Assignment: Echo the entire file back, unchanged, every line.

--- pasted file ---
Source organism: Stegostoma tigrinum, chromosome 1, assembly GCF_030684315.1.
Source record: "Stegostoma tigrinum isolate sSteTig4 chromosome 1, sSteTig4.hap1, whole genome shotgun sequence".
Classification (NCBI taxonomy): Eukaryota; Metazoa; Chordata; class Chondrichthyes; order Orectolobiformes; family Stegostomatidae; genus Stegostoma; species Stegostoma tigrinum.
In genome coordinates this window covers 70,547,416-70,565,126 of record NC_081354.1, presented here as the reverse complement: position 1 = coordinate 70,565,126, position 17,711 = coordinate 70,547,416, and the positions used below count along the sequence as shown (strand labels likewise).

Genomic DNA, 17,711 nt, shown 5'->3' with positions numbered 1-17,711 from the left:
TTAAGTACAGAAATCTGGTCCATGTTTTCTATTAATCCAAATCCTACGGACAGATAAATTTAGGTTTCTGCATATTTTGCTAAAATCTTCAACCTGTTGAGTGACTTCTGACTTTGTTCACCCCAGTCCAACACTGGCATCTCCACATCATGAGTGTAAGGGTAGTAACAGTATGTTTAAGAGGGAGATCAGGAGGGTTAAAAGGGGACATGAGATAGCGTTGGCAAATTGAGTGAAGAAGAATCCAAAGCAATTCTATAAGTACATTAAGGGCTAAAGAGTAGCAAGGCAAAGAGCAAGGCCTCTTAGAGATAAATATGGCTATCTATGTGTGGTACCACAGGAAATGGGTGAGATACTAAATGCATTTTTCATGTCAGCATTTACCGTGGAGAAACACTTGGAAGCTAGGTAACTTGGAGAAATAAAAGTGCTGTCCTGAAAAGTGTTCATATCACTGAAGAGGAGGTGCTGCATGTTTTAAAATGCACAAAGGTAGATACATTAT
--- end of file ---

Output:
Source organism: Stegostoma tigrinum, chromosome 1, assembly GCF_030684315.1.
Source record: "Stegostoma tigrinum isolate sSteTig4 chromosome 1, sSteTig4.hap1, whole genome shotgun sequence".
Classification (NCBI taxonomy): Eukaryota; Metazoa; Chordata; class Chondrichthyes; order Orectolobiformes; family Stegostomatidae; genus Stegostoma; species Stegostoma tigrinum.
In genome coordinates this window covers 70,547,416-70,565,126 of record NC_081354.1, presented here as the reverse complement: position 1 = coordinate 70,565,126, position 17,711 = coordinate 70,547,416, and the positions used below count along the sequence as shown (strand labels likewise).

Genomic DNA, 17,711 nt, shown 5'->3' with positions numbered 1-17,711 from the left:
TTAAGTACAGAAATCTGGTCCATGTTTTCTATTAATCCAAATCCTACGGACAGATAAATTTAGGTTTCTGCATATTTTGCTAAAATCTTCAACCTGTTGAGTGACTTCTGACTTTGTTCACCCCAGTCCAACACTGGCATCTCCACATCATGAGTGTAAGGGTAGTAACAGTATGTTTAAGAGGGAGATCAGGAGGGTTAAAAGGGGACATGAGATAGCGTTGGCAAATTGAGTGAAGAAGAATCCAAAGCAATTCTATAAGTACATTAAGGGCTAAAGAGTAGCAAGGCAAAGAGCAAGGCCTCTTAGAGATAAATATGGCTATCTATGTGTGGTACCACAGGAAATGGGTGAGATACTAAATGCATTTTTCATGTCAGCATTTACCGTGGAGAAACACTTGGAAGCTAGGTAACTTGGAGAAATAAAAGTGCTGTCCTGAAAAGTGTTCATATCACTGAAGAGGAGGTGCTGCATGTTTTAAAATGCACAAAGGTAGATACATTAT